E-tolls: To pay or not to pay


There is a province at stake, and the battle for it is going to be fought over 187km of highway.

E-tolls have become a political albatross, despised by motorists and the Gauteng ANC alike, but there was confusion this week when new Finance Minister Tito Mboweni told South Africans they had to pay to use the province’s tolled highways.

The finance minister’s remarks have created confusion over what the ruling party’s stance is with the system that has been partly blamed for causing the ANC to lose Johannesburg in the last municipal elections.

With national elections looming, the concern is that e-tolls will further damage the ANC, with the real prospect that the party could lose Gauteng.

“The problem is that ANC is sending out mixed messages,” said political analyst Daniel Silke. “This comes at a time when the ANC in Gauteng is trying to take advantage of the resistance that has built up over e-tolls.”

The Gauteng ANC issued a statement in response to Mboweni’s remarks on e-tolls on Thursday.

““The e-tolls have not worked and the ANC in Gauteng does not support them. Let there be no confusion, they are not part of the future of this province. We will have to work out how to pay for the roads but not through the e-tolls,” Premier David Makhura said.

He added that the ANC Gauteng’s 13th provincial conference had mandated the premier to engage with the president to find a solution to e-tolls.

This comes just a week after the SA National Roads Agency Limited (Sanral) presented to Parliament’s transport committee several proposals on how they could force motorists to pay their outstanding e-toll bills. One of these was that vehicle licences be withheld.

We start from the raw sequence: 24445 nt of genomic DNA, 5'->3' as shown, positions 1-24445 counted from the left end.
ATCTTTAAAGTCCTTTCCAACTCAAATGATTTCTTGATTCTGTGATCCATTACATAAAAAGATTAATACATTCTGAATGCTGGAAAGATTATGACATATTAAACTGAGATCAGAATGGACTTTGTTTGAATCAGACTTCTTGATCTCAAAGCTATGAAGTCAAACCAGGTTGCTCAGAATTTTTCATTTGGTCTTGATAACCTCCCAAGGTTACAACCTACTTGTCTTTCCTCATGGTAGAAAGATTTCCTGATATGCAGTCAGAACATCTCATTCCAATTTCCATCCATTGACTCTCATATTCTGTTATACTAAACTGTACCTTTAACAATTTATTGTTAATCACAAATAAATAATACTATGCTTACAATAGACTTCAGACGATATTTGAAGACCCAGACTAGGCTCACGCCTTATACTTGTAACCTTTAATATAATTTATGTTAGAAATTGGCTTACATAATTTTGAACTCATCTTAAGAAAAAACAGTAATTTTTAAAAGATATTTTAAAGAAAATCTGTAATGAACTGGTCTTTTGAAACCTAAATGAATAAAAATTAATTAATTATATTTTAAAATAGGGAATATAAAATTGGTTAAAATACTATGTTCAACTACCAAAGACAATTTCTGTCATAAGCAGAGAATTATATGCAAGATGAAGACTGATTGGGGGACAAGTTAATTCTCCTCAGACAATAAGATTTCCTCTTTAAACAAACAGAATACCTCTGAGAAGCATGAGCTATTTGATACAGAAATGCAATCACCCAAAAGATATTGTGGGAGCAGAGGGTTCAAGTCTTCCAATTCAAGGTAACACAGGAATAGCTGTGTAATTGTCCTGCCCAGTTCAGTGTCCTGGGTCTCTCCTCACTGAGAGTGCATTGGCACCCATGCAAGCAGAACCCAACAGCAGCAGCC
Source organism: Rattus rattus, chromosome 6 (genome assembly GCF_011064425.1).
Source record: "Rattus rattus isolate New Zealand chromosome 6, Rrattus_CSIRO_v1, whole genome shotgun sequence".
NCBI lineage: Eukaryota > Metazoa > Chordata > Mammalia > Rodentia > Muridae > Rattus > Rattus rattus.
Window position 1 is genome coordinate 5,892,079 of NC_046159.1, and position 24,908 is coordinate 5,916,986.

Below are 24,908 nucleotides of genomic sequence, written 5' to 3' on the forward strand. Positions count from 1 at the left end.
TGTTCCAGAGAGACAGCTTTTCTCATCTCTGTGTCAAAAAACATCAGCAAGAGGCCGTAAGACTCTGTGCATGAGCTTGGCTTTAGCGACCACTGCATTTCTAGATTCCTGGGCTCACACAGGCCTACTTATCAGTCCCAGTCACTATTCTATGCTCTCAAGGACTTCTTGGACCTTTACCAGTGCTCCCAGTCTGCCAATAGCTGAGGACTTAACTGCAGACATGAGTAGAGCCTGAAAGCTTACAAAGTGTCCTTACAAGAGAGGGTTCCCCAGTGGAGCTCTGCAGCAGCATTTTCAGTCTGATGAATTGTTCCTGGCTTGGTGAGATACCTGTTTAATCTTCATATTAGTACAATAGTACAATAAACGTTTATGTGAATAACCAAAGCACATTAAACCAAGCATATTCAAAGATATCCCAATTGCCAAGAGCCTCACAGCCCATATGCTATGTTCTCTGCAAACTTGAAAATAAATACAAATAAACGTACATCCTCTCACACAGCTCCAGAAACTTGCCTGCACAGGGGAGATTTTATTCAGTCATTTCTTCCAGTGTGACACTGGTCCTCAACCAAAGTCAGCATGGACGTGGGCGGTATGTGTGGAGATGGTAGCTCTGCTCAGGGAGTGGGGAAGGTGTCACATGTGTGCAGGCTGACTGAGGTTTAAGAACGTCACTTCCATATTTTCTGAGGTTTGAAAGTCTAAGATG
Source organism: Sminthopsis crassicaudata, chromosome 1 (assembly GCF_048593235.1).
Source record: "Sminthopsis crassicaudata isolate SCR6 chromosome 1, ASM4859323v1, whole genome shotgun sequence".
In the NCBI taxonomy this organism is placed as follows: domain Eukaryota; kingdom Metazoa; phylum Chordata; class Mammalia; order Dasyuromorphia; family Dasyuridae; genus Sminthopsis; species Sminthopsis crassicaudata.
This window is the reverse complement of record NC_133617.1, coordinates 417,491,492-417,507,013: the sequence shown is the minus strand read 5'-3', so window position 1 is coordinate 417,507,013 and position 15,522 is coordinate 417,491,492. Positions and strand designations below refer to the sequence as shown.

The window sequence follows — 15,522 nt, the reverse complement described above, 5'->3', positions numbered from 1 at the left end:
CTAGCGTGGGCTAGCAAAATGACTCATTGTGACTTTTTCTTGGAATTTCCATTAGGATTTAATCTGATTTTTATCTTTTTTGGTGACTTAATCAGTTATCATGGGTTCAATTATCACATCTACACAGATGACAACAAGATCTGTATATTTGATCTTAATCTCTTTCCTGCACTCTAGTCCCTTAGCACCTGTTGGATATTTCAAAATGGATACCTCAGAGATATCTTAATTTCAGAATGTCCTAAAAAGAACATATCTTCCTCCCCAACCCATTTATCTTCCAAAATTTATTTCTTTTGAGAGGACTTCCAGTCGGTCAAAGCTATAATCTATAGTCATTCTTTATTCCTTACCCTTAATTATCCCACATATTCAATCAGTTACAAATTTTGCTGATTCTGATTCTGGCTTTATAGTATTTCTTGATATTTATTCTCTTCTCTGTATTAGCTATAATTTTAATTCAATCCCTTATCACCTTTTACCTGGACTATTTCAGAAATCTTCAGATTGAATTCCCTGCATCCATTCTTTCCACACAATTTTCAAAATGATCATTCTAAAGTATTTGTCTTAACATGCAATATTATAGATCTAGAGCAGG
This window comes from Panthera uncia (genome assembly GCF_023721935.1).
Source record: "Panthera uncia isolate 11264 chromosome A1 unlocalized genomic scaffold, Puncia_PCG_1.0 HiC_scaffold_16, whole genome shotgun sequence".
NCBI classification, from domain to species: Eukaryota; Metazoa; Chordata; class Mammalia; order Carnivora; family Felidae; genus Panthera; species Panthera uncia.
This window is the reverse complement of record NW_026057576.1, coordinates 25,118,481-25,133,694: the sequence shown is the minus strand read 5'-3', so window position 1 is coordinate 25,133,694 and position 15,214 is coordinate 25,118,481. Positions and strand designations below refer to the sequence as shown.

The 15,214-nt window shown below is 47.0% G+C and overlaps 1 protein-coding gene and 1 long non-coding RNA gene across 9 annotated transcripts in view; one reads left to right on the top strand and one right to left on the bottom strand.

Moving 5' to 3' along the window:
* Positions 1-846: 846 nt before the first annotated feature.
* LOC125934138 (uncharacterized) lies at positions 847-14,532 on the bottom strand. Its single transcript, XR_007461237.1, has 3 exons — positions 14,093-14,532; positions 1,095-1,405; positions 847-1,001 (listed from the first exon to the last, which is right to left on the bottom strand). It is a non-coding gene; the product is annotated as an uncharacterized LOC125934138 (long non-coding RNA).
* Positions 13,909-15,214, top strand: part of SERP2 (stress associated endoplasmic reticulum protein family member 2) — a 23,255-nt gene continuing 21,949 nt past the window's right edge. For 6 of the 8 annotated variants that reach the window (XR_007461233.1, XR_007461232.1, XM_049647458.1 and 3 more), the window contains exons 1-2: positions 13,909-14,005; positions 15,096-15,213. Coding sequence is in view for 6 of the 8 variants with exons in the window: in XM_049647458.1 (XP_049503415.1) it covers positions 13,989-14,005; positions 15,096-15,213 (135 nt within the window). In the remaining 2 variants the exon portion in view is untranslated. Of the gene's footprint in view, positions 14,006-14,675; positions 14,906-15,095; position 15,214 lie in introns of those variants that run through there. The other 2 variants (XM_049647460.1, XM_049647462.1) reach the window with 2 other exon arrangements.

The Organisation Undoing Tax Abuse (Outa) estimates that only one in four motorists are paying their e-toll bills. It is also becoming more costly for Sanral to recover these bills.

“The only people making money out of this are the lawyers,” said Wayne Duvenage, Outa’s chief executive.

“The ANC lost a lot of votes in Gauteng in 2016. They fell from 63% to 54%, and e-tolls were a big feature in that. It has been a noose around the neck of the ANC,” said Duvenage.

Political analyst Shadrack Gutto said that if the ANC didn’t scrap e-tolls there would be two hurdles they would have to face, the first being general elections next year followed two years later by municipal elections.

“They have a difficult road to travel,” said Gutto.“I don’t think Tito should have said that.”

But there was a possibility that the ANC could use e-tolls as a political trump card, Duvenage said.

“There could be a situation where the ANC claims victory after pulling the plug on e-tolls. I can’t see any other reason why they are continuing with this dead horse.”

Silke feels that a fine memorandum might be more on the cards. This would not scrap e-tolls but fudge the issue enough so that voters would be distracted and still vote for the ANC.

But Duvenage believes that Gauteng’s voters will see through any political trickery.

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